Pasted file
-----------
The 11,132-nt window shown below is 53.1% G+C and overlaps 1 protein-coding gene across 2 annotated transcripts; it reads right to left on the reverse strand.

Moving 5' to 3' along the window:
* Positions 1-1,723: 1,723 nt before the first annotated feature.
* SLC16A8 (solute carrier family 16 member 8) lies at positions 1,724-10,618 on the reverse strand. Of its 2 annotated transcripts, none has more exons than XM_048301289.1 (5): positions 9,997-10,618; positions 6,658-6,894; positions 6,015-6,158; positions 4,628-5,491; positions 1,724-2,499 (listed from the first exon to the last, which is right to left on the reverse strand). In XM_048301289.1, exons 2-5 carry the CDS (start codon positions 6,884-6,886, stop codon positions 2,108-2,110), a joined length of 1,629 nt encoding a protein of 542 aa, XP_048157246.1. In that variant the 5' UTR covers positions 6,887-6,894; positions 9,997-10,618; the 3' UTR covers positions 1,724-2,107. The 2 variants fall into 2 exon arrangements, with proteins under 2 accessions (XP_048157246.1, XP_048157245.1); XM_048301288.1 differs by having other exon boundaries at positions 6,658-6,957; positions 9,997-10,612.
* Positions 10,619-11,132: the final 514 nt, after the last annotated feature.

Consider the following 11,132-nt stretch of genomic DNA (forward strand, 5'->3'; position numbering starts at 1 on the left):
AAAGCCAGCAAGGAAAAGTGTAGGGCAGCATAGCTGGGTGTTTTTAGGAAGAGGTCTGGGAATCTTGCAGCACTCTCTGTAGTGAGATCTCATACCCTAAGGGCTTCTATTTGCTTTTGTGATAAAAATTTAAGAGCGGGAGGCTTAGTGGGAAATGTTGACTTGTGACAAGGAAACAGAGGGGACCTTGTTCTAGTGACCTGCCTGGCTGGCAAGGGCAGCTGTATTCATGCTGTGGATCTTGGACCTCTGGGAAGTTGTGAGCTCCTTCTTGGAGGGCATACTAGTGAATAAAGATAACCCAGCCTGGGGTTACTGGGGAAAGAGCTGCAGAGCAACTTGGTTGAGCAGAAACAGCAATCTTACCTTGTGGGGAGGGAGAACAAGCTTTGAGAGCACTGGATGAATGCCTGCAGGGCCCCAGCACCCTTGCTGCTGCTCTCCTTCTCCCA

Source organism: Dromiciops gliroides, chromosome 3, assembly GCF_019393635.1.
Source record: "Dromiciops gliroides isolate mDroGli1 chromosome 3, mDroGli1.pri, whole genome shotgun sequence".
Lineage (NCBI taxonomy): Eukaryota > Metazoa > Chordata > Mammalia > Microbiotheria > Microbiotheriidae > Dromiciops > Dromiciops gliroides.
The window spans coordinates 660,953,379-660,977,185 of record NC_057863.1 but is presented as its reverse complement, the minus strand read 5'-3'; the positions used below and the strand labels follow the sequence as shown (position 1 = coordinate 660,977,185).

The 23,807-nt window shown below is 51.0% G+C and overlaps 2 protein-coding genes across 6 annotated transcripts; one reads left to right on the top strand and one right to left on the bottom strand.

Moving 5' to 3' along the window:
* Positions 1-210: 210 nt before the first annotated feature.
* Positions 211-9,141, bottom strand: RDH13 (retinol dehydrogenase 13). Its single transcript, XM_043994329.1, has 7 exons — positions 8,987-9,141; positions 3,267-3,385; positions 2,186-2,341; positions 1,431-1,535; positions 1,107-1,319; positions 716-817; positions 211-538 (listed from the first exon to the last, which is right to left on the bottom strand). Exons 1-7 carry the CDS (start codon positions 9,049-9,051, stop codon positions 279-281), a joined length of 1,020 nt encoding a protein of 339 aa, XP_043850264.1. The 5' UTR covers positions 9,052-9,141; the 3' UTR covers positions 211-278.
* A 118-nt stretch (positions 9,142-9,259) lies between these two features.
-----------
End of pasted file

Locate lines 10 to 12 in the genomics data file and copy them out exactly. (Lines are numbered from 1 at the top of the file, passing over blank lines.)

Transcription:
Lineage (NCBI taxonomy): Eukaryota > Metazoa > Chordata > Mammalia > Microbiotheria > Microbiotheriidae > Dromiciops > Dromiciops gliroides.
The window spans coordinates 660,953,379-660,977,185 of record NC_057863.1 but is presented as its reverse complement, the minus strand read 5'-3'; the positions used below and the strand labels follow the sequence as shown (position 1 = coordinate 660,977,185).

The 23,807-nt window shown below is 51.0% G+C and overlaps 2 protein-coding genes across 6 annotated transcripts; one reads left to right on the top strand and one right to left on the bottom strand.